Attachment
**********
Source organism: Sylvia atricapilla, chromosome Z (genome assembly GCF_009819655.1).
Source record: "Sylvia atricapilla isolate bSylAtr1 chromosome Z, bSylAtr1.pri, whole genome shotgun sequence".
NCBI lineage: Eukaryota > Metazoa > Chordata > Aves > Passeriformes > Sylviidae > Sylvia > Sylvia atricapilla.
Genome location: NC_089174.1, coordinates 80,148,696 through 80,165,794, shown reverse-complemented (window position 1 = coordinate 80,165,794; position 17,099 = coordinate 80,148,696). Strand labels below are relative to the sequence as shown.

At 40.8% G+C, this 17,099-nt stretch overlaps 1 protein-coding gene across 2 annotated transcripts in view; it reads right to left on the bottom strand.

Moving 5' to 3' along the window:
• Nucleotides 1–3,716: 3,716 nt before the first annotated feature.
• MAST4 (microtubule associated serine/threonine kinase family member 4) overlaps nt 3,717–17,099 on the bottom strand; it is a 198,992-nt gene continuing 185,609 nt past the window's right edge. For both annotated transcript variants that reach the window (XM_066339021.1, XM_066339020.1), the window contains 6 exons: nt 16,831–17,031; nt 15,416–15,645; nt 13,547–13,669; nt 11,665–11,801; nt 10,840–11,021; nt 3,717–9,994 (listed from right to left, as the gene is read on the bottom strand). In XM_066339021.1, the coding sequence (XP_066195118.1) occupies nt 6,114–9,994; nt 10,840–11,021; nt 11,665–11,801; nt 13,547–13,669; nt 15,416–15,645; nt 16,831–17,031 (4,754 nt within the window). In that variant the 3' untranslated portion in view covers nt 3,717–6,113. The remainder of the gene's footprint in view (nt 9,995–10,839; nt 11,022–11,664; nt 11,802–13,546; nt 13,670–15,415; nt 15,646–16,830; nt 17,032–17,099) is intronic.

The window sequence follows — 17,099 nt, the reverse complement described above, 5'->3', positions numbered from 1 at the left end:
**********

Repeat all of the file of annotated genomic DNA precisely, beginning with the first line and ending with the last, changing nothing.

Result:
Source organism: Sylvia atricapilla, chromosome Z (genome assembly GCF_009819655.1).
Source record: "Sylvia atricapilla isolate bSylAtr1 chromosome Z, bSylAtr1.pri, whole genome shotgun sequence".
NCBI lineage: Eukaryota > Metazoa > Chordata > Aves > Passeriformes > Sylviidae > Sylvia > Sylvia atricapilla.
Genome location: NC_089174.1, coordinates 80,148,696 through 80,165,794, shown reverse-complemented (window position 1 = coordinate 80,165,794; position 17,099 = coordinate 80,148,696). Strand labels below are relative to the sequence as shown.

At 40.8% G+C, this 17,099-nt stretch overlaps 1 protein-coding gene across 2 annotated transcripts in view; it reads right to left on the bottom strand.

Moving 5' to 3' along the window:
• Nucleotides 1–3,716: 3,716 nt before the first annotated feature.
• MAST4 (microtubule associated serine/threonine kinase family member 4) overlaps nt 3,717–17,099 on the bottom strand; it is a 198,992-nt gene continuing 185,609 nt past the window's right edge. For both annotated transcript variants that reach the window (XM_066339021.1, XM_066339020.1), the window contains 6 exons: nt 16,831–17,031; nt 15,416–15,645; nt 13,547–13,669; nt 11,665–11,801; nt 10,840–11,021; nt 3,717–9,994 (listed from right to left, as the gene is read on the bottom strand). In XM_066339021.1, the coding sequence (XP_066195118.1) occupies nt 6,114–9,994; nt 10,840–11,021; nt 11,665–11,801; nt 13,547–13,669; nt 15,416–15,645; nt 16,831–17,031 (4,754 nt within the window). In that variant the 3' untranslated portion in view covers nt 3,717–6,113. The remainder of the gene's footprint in view (nt 9,995–10,839; nt 11,022–11,664; nt 11,802–13,546; nt 13,670–15,415; nt 15,646–16,830; nt 17,032–17,099) is intronic.

The window sequence follows — 17,099 nt, the reverse complement described above, 5'->3', positions numbered from 1 at the left end: